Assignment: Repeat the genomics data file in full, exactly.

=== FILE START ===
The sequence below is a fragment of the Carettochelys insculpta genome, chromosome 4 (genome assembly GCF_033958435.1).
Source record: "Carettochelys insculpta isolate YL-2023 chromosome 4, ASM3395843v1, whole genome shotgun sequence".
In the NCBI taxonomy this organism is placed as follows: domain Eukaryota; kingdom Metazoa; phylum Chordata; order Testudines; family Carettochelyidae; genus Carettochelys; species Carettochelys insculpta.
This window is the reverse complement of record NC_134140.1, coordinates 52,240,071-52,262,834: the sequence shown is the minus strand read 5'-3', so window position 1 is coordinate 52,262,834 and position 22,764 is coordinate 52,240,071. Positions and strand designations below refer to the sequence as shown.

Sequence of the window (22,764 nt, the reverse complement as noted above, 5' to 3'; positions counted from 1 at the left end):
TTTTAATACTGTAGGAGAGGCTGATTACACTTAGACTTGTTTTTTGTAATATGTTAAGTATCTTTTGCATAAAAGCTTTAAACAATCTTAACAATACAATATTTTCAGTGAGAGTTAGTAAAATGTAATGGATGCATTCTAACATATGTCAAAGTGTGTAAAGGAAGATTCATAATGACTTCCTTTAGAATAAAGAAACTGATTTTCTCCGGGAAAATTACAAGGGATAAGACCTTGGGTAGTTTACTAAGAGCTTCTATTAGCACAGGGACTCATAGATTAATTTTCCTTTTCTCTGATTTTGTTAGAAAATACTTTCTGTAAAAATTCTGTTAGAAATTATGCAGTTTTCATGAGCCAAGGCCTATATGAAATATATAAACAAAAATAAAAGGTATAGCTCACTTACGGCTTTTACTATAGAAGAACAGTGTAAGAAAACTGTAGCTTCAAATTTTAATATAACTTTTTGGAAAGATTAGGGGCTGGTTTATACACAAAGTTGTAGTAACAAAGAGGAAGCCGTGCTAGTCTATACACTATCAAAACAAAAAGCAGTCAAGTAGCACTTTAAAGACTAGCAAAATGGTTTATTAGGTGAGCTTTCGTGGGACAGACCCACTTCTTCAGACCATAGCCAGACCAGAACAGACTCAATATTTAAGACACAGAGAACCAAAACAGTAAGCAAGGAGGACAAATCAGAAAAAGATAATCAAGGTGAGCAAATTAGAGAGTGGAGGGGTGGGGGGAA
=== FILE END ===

The sequence below is a fragment of the Carettochelys insculpta genome, chromosome 4 (genome assembly GCF_033958435.1).
Source record: "Carettochelys insculpta isolate YL-2023 chromosome 4, ASM3395843v1, whole genome shotgun sequence".
In the NCBI taxonomy this organism is placed as follows: domain Eukaryota; kingdom Metazoa; phylum Chordata; order Testudines; family Carettochelyidae; genus Carettochelys; species Carettochelys insculpta.
This window is the reverse complement of record NC_134140.1, coordinates 52,240,071-52,262,834: the sequence shown is the minus strand read 5'-3', so window position 1 is coordinate 52,262,834 and position 22,764 is coordinate 52,240,071. Positions and strand designations below refer to the sequence as shown.

Sequence of the window (22,764 nt, the reverse complement as noted above, 5' to 3'; positions counted from 1 at the left end):
TTTTAATACTGTAGGAGAGGCTGATTACACTTAGACTTGTTTTTTGTAATATGTTAAGTATCTTTTGCATAAAAGCTTTAAACAATCTTAACAATACAATATTTTCAGTGAGAGTTAGTAAAATGTAATGGATGCATTCTAACATATGTCAAAGTGTGTAAAGGAAGATTCATAATGACTTCCTTTAGAATAAAGAAACTGATTTTCTCCGGGAAAATTACAAGGGATAAGACCTTGGGTAGTTTACTAAGAGCTTCTATTAGCACAGGGACTCATAGATTAATTTTCCTTTTCTCTGATTTTGTTAGAAAATACTTTCTGTAAAAATTCTGTTAGAAATTATGCAGTTTTCATGAGCCAAGGCCTATATGAAATATATAAACAAAAATAAAAGGTATAGCTCACTTACGGCTTTTACTATAGAAGAACAGTGTAAGAAAACTGTAGCTTCAAATTTTAATATAACTTTTTGGAAAGATTAGGGGCTGGTTTATACACAAAGTTGTAGTAACAAAGAGGAAGCCGTGCTAGTCTATACACTATCAAAACAAAAAGCAGTCAAGTAGCACTTTAAAGACTAGCAAAATGGTTTATTAGGTGAGCTTTCGTGGGACAGACCCACTTCTTCAGACCATAGCCAGACCAGAACAGACTCAATATTTAAGACACAGAGAACCAAAACAGTAAGCAAGGAGGACAAATCAGAAAAAGATAATCAAGGTGAGCAAATTAGAGAGTGGAGGGGTGGGGGGAA